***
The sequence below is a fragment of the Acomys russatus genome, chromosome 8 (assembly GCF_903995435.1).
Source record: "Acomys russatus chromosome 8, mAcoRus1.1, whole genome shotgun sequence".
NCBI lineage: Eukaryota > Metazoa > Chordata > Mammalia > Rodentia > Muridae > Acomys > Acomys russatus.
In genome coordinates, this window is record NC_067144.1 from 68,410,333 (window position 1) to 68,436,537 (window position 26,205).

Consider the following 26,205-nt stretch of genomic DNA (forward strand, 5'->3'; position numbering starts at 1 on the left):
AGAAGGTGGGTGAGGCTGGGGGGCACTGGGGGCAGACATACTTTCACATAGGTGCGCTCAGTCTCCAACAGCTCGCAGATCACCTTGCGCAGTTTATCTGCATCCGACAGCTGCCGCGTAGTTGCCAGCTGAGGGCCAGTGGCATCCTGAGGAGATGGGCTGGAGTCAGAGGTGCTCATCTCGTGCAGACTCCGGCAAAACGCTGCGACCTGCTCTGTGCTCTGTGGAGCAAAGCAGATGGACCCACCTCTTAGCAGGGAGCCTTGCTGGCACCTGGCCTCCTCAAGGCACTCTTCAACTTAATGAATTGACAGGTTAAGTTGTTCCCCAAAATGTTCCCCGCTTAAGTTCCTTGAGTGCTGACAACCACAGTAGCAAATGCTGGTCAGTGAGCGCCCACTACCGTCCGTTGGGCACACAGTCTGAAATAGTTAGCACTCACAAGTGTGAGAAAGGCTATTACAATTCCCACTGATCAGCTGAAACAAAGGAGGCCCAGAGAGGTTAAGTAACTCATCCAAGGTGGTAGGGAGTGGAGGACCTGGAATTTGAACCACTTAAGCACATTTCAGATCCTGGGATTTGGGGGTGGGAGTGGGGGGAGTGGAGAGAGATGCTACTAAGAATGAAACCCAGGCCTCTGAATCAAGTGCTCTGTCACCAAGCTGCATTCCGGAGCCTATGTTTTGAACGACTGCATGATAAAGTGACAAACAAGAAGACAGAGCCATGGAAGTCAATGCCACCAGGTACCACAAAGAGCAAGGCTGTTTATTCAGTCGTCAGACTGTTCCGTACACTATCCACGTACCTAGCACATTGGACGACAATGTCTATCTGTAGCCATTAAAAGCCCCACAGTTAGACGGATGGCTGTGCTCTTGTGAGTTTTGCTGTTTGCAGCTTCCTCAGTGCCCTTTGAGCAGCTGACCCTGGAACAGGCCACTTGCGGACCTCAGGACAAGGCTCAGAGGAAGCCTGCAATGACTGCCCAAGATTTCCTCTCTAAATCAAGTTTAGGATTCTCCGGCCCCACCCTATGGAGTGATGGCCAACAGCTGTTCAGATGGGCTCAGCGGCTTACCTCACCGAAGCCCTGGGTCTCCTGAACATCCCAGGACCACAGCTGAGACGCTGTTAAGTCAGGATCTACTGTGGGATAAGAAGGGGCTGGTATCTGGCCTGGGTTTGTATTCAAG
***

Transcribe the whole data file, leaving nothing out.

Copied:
The sequence below is a fragment of the Acomys russatus genome, chromosome 8 (assembly GCF_903995435.1).
Source record: "Acomys russatus chromosome 8, mAcoRus1.1, whole genome shotgun sequence".
NCBI lineage: Eukaryota > Metazoa > Chordata > Mammalia > Rodentia > Muridae > Acomys > Acomys russatus.
In genome coordinates, this window is record NC_067144.1 from 68,410,333 (window position 1) to 68,436,537 (window position 26,205).

Consider the following 26,205-nt stretch of genomic DNA (forward strand, 5'->3'; position numbering starts at 1 on the left):
AGAAGGTGGGTGAGGCTGGGGGGCACTGGGGGCAGACATACTTTCACATAGGTGCGCTCAGTCTCCAACAGCTCGCAGATCACCTTGCGCAGTTTATCTGCATCCGACAGCTGCCGCGTAGTTGCCAGCTGAGGGCCAGTGGCATCCTGAGGAGATGGGCTGGAGTCAGAGGTGCTCATCTCGTGCAGACTCCGGCAAAACGCTGCGACCTGCTCTGTGCTCTGTGGAGCAAAGCAGATGGACCCACCTCTTAGCAGGGAGCCTTGCTGGCACCTGGCCTCCTCAAGGCACTCTTCAACTTAATGAATTGACAGGTTAAGTTGTTCCCCAAAATGTTCCCCGCTTAAGTTCCTTGAGTGCTGACAACCACAGTAGCAAATGCTGGTCAGTGAGCGCCCACTACCGTCCGTTGGGCACACAGTCTGAAATAGTTAGCACTCACAAGTGTGAGAAAGGCTATTACAATTCCCACTGATCAGCTGAAACAAAGGAGGCCCAGAGAGGTTAAGTAACTCATCCAAGGTGGTAGGGAGTGGAGGACCTGGAATTTGAACCACTTAAGCACATTTCAGATCCTGGGATTTGGGGGTGGGAGTGGGGGGAGTGGAGAGAGATGCTACTAAGAATGAAACCCAGGCCTCTGAATCAAGTGCTCTGTCACCAAGCTGCATTCCGGAGCCTATGTTTTGAACGACTGCATGATAAAGTGACAAACAAGAAGACAGAGCCATGGAAGTCAATGCCACCAGGTACCACAAAGAGCAAGGCTGTTTATTCAGTCGTCAGACTGTTCCGTACACTATCCACGTACCTAGCACATTGGACGACAATGTCTATCTGTAGCCATTAAAAGCCCCACAGTTAGACGGATGGCTGTGCTCTTGTGAGTTTTGCTGTTTGCAGCTTCCTCAGTGCCCTTTGAGCAGCTGACCCTGGAACAGGCCACTTGCGGACCTCAGGACAAGGCTCAGAGGAAGCCTGCAATGACTGCCCAAGATTTCCTCTCTAAATCAAGTTTAGGATTCTCCGGCCCCACCCTATGGAGTGATGGCCAACAGCTGTTCAGATGGGCTCAGCGGCTTACCTCACCGAAGCCCTGGGTCTCCTGAACATCCCAGGACCACAGCTGAGACGCTGTTAAGTCAGGATCTACTGTGGGATAAGAAGGGGCTGGTATCTGGCCTGGGTTTGTATTCAAG